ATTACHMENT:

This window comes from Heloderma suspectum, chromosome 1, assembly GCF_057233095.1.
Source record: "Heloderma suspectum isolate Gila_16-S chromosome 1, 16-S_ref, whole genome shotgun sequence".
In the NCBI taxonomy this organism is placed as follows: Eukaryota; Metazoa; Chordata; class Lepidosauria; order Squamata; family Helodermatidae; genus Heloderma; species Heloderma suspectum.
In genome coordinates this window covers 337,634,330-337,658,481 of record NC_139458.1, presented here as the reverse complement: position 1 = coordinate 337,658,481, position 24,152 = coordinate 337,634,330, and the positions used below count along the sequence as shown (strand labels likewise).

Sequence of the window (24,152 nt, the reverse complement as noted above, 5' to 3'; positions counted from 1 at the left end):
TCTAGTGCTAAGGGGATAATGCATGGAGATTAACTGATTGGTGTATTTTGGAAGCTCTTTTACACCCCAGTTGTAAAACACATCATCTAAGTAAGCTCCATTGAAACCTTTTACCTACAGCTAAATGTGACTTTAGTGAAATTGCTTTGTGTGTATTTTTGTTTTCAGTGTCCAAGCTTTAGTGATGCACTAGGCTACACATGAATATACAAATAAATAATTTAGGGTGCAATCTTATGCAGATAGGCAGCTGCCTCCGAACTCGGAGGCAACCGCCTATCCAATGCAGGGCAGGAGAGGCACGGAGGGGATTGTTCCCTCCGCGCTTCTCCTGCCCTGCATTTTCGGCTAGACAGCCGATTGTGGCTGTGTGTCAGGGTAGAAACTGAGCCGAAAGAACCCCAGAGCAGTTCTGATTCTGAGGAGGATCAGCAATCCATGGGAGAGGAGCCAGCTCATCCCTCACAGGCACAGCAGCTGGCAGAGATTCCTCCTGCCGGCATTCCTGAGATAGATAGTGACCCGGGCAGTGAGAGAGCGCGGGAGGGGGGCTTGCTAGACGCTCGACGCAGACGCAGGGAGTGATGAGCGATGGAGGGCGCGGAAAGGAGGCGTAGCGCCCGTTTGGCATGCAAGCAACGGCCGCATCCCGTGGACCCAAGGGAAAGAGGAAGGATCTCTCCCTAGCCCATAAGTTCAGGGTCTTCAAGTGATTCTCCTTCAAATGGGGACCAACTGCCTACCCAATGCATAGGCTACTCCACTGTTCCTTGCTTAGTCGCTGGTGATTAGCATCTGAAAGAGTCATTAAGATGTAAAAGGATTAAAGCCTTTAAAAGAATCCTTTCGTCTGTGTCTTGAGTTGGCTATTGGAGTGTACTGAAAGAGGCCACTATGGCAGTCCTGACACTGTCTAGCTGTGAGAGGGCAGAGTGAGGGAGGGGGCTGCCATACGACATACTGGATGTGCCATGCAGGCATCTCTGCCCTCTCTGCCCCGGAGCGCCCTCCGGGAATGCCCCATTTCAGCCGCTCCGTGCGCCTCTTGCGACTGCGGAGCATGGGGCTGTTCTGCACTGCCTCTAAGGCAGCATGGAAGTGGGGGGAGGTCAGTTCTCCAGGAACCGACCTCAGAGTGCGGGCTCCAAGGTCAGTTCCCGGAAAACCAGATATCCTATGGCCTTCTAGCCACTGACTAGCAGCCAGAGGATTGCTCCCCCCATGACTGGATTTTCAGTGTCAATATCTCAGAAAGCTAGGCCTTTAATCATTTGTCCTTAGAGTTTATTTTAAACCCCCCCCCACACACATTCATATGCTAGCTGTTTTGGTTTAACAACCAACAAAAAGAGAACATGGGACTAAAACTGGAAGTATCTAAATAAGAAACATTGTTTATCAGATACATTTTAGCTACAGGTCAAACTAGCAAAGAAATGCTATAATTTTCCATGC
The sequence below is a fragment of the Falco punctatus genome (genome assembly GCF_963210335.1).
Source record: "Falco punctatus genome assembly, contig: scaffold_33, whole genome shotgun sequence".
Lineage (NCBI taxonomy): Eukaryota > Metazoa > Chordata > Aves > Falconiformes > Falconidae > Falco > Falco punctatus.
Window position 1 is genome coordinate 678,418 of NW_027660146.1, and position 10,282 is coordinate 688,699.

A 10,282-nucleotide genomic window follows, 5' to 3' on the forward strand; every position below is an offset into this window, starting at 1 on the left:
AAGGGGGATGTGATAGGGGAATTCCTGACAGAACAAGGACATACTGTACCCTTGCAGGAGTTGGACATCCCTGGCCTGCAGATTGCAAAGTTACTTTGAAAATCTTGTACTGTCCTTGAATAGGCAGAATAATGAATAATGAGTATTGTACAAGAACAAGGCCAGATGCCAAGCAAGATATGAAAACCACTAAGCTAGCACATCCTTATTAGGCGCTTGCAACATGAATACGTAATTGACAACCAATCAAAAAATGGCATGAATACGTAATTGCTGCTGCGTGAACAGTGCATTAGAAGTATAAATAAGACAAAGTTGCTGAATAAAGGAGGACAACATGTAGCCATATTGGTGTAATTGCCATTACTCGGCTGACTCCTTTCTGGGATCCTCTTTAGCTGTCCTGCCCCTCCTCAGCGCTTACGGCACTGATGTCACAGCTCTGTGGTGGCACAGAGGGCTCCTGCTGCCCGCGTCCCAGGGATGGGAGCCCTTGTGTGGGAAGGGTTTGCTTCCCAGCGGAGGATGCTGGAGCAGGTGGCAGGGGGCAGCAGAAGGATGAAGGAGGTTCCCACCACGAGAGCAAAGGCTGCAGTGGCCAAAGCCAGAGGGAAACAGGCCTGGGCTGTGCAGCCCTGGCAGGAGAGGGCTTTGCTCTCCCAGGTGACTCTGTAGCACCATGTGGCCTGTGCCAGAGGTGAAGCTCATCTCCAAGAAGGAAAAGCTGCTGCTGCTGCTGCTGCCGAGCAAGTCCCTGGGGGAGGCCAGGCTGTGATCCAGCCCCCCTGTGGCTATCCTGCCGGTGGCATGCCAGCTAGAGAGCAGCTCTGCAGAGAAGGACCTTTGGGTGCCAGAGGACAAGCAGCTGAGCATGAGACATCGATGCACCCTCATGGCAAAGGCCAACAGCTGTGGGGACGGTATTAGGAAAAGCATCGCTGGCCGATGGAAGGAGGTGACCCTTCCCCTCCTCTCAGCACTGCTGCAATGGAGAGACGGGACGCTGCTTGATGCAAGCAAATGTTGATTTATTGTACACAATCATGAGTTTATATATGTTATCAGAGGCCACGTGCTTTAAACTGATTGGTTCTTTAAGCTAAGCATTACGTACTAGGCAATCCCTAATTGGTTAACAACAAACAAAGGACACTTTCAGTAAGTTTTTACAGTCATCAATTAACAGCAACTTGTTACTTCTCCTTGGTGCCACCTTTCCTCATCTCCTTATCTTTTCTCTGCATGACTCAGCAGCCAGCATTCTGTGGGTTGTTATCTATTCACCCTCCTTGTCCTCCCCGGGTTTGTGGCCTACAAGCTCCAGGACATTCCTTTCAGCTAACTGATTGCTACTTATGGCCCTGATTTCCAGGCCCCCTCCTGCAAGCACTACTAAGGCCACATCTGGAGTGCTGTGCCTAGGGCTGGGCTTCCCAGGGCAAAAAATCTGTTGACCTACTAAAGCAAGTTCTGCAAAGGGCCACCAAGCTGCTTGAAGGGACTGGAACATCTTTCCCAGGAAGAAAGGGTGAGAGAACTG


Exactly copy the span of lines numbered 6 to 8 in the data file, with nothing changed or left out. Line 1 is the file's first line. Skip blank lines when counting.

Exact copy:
TCTAGTGCTAAGGGGATAATGCATGGAGATTAACTGATTGGTGTATTTTGGAAGCTCTTTTACACCCCAGTTGTAAAACACATCATCTAAGTAAGCTCCATTGAAACCTTTTACCTACAGCTAAATGTGACTTTAGTGAAATTGCTTTGTGTGTATTTTTGTTTTCAGTGTCCAAGCTTTAGTGATGCACTAGGCTACACATGAATATACAAATAAATAATTTAGGGTGCAATCTTATGCAGATAGGCAGCTGCCTCCGAACTCGGAGGCAACCGCCTATCCAATGCAGGGCAGGAGAGGCACGGAGGGGATTGTTCCCTCCGCGCTTCTCCTGCCCTGCATTTTCGGCTAGACAGCCGATTGTGGCTGTGTGTCAGGGTAGAAACTGAGCCGAAAGAACCCCAGAGCAGTTCTGATTCTGAGGAGGATCAGCAATCCATGGGAGAGGAGCCAGCTCATCCCTCACAGGCACAGCAGCTGGCAGAGATTCCTCCTGCCGGCATTCCTGAGATAGATAGTGACCCGGGCAGTGAGAGAGCGCGGGAGGGGGGCTTGCTAGACGCTCGACGCAGACGCAGGGAGTGATGAGCGATGGAGGGCGCGGAAAGGAGGCGTAGCGCCCGTTTGGCATGCAAGCAACGGCCGCATCCCGTGGACCCAAGGGAAAGAGGAAGGATCTCTCCCTAGCCCATAAGTTCAGGGTCTTCAAGTGATTCTCCTTCAAATGGGGACCAACTGCCTACCCAATGCATAGGCTACTCCACTGTTCCTTGCTTAGTCGCTGGTGATTAGCATCTGAAAGAGTCATTAAGATGTAAAAGGATTAAAGCCTTTAAAAGAATCCTTTCGTCTGTGTCTTGAGTTGGCTATTGGAGTGTACTGAAAGAGGCCACTATGGCAGTCCTGACACTGTCTAGCTGTGAGAGGGCAGAGTGAGGGAGGGGGCTGCCATACGACATACTGGATGTGCCATGCAGGCATCTCTGCCCTCTCTGCCCCGGAGCGCCCTCCGGGAATGCCCCATTTCAGCCGCTCCGTGCGCCTCTTGCGACTGCGGAGCATGGGGCTGTTCTGCACTGCCTCTAAGGCAGCATGGAAGTGGGGGGAGGTCAGTTCTCCAGGAACCGACCTCAGAGTGCGGGCTCCAAGGTCAGTTCCCGGAAAACCAGATATCCTATGGCCTTCTAGCCACTGACTAGCAGCCAGAGGATTGCTCCCCCCATGACTGGATTTTCAGTGTCAATATCTCAGAAAGCTAGGCCTTTAATCATTTGTCCTTAGAGTTTATTTTAAACCCCCCCCCACACACATTCATATGCTAGCTGTTTTGGTTTAACAACCAACAAAAAGAGAACATGGGACTAAAACTGGAAGTATCTAAATAAGAAACATTGTTTATCAGATACATTTTAGCTACAGGTCAAACTAGCAAAGAAATGCTATAATTTTCCATGC
The sequence below is a fragment of the Falco punctatus genome (genome assembly GCF_963210335.1).
Source record: "Falco punctatus genome assembly, contig: scaffold_33, whole genome shotgun sequence".